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Is Linear Algebra required in BS engineering programs in the states?

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    \$\begingroup\$ I don't know if it's required everywhere, but I can't imagine any engineering discipline where you don't need to know some basic linear algebra. Whether required or not doesn't change the fact that it's something you should know if you're going to be a engineer. \$\endgroup\$ Dec 4, 2014 at 21:00
  • \$\begingroup\$ Since we are engineers and not academic regulators, the question may be more answerable if rephrased as, "does there exist any BS engineering program anywhere in the USA, that does not require Linear Algebra?" As far as I know anyway, the answer would be NO. \$\endgroup\$
    – MarkU
    Dec 4, 2014 at 21:11
  • \$\begingroup\$ @MarkU Do you recommend asking this question on academia stack exchange instead? \$\endgroup\$
    – Moa
    Dec 4, 2014 at 21:24
  • \$\begingroup\$ Doubtful that any engineering program could omit maths from engineering and still be accredited and produce successful engineering graduates. \$\endgroup\$
    – MarkU
    Dec 4, 2014 at 22:08

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Yes. Linear algebra is required for a BS in mechanical, civil, or electrical engineering as far as the programs I'm associated with.

Edit:

But is that common in most of the schools in the states?

As it's the basis for solving so many types of problems related to engineering, I would bet that for any school worth going to, linear algebra is required. Otherwise you're learning how to perform a calculation, but not why, and then you're no better than a monkey at a keyboard.

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  • \$\begingroup\$ But is that common in most of the schools in the states? \$\endgroup\$
    – Moa
    Dec 4, 2014 at 21:01
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As far as I know, yes, Linear Algebra (often in combination with differential equations) is a fundamental requirement for the "classic" engineering (mechanical, civil, electrical, chemical) programs, in addition, most likely, to the others.

I sincerely hope there aren't any programs in these fields that don't require training in linear algebra and differential equations. Topics such as linearity, matrix-based equation solving, and differential equations (with their continuation into frequency analysis) are utterly necessary to a proper understanding of the systems that engineers work with that I wouldn't trust anybody who wanted to work in these fields but didn't have at least a passing familiarity with the concepts in Linear Algebra.

Wanting to be an engineer that doesn't know linear algebra is like wanting to be a car mechanic who can't use a wrench, only more dangerous.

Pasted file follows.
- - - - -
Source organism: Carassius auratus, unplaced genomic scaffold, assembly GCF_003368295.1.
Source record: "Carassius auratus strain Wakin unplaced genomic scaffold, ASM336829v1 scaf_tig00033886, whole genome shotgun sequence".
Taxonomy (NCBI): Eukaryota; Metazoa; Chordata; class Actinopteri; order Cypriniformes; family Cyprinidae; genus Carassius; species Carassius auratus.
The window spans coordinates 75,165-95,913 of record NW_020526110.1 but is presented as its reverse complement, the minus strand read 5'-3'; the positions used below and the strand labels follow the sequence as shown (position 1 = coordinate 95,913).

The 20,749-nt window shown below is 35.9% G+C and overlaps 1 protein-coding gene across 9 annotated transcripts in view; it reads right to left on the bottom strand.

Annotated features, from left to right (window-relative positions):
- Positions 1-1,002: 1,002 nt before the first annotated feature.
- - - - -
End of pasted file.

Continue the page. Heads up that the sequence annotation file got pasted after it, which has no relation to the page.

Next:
Specifically:

In the United States, the meaningful accreditation for engineering problems comes from an organization called ABET, the Accreditation Board for Engineering and Technology, who have a list of requirements for programs in engineering, by discipline, here (2015-2016): http://www.abet.org/eac-criteria-2015-2016/ . Of the ~30 disciplines that they accredit, the following do not explicitly require coursework to cover Linear Algebra or differential equations: Aerospace, Agricultural, Ceramic, Chemical, Computer, Fire protection, Industrial, Manufacturing, Materials, Naval, Nuclear, Ocean, Software, Surveying, Systems

The following disciplines require differential equations but not (explicitly) linear algebra: Architectural, Biomedical, Biological, Civil, Environmental, Geological, Mechanical, Mining, Petroleum

As such, there may be accredited engineering BS programs that don't require linear algebra, but I hope there aren't, and I haven't heard of any. Any accredited Electrical engineering programs will require linear algebra.

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  • \$\begingroup\$ Strongly disagree there, I haven't thought of matrices since that class, but I don't do much DSP or RF. I'd say its more like an mechanic who can't use a handheld code analyzer than a wrench. \$\endgroup\$
    – Matt Young
    Dec 4, 2014 at 21:06
  • \$\begingroup\$ Matrices alone aren't the wrench, the wrench is the understanding of linearity that working with matrices and differential equations gives you. Lots of (most?) engineers use DiffEq (or abstractions thereof like Fourier analysis, circuits design, E-M, control systems, just among the EE folks, and optimization models for everybody), and all of those abstractions are built on linear system models that are introduced in LinAlg/DiffEq \$\endgroup\$ Dec 4, 2014 at 21:30
  • \$\begingroup\$ I'm talking strictly about linear algebra, diff EQ was a different class. To me, it was a waste of time doing math that really didn't make much sense or seem useful. Even diff EQ didn't really mean much until later. \$\endgroup\$
    – Matt Young
    Dec 4, 2014 at 21:36

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